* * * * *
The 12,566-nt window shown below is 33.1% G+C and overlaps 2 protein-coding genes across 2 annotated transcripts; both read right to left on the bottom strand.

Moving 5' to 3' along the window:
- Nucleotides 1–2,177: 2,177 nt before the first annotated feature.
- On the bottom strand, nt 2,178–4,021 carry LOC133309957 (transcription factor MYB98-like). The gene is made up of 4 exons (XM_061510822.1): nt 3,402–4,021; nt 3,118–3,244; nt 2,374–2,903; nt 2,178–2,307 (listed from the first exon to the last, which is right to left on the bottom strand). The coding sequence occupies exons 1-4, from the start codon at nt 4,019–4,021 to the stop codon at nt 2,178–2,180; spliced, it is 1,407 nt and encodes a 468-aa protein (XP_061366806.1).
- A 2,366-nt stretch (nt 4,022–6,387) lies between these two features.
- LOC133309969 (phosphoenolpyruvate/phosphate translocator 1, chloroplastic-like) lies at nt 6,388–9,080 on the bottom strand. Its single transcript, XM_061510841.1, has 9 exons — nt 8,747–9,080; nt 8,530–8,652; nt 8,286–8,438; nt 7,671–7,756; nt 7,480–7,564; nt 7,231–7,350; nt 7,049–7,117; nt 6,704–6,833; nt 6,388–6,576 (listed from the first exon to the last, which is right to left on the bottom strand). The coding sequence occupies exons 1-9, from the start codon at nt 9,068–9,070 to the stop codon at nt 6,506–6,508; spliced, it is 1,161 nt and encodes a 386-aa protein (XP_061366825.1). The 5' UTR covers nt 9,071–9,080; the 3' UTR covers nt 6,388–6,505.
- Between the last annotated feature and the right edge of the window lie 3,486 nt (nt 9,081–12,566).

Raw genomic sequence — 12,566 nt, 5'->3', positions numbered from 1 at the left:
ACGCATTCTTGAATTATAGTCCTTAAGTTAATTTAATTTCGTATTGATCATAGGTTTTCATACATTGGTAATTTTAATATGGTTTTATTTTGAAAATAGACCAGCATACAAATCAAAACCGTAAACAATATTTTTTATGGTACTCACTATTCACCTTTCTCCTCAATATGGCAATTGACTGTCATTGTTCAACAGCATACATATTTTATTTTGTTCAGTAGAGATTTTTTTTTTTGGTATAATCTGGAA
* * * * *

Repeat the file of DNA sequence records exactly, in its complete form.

The 12,566-nt window shown below is 33.1% G+C and overlaps 2 protein-coding genes across 2 annotated transcripts; both read right to left on the bottom strand.

Moving 5' to 3' along the window:
- Nucleotides 1–2,177: 2,177 nt before the first annotated feature.
- On the bottom strand, nt 2,178–4,021 carry LOC133309957 (transcription factor MYB98-like). The gene is made up of 4 exons (XM_061510822.1): nt 3,402–4,021; nt 3,118–3,244; nt 2,374–2,903; nt 2,178–2,307 (listed from the first exon to the last, which is right to left on the bottom strand). The coding sequence occupies exons 1-4, from the start codon at nt 4,019–4,021 to the stop codon at nt 2,178–2,180; spliced, it is 1,407 nt and encodes a 468-aa protein (XP_061366806.1).
- A 2,366-nt stretch (nt 4,022–6,387) lies between these two features.
- LOC133309969 (phosphoenolpyruvate/phosphate translocator 1, chloroplastic-like) lies at nt 6,388–9,080 on the bottom strand. Its single transcript, XM_061510841.1, has 9 exons — nt 8,747–9,080; nt 8,530–8,652; nt 8,286–8,438; nt 7,671–7,756; nt 7,480–7,564; nt 7,231–7,350; nt 7,049–7,117; nt 6,704–6,833; nt 6,388–6,576 (listed from the first exon to the last, which is right to left on the bottom strand). The coding sequence occupies exons 1-9, from the start codon at nt 9,068–9,070 to the stop codon at nt 6,506–6,508; spliced, it is 1,161 nt and encodes a 386-aa protein (XP_061366825.1). The 5' UTR covers nt 9,071–9,080; the 3' UTR covers nt 6,388–6,505.
- Between the last annotated feature and the right edge of the window lie 3,486 nt (nt 9,081–12,566).

Raw genomic sequence — 12,566 nt, 5'->3', positions numbered from 1 at the left:
ACGCATTCTTGAATTATAGTCCTTAAGTTAATTTAATTTCGTATTGATCATAGGTTTTCATACATTGGTAATTTTAATATGGTTTTATTTTGAAAATAGACCAGCATACAAATCAAAACCGTAAACAATATTTTTTATGGTACTCACTATTCACCTTTCTCCTCAATATGGCAATTGACTGTCATTGTTCAACAGCATACATATTTTATTTTGTTCAGTAGAGATTTTTTTTTTTGGTATAATCTGGAA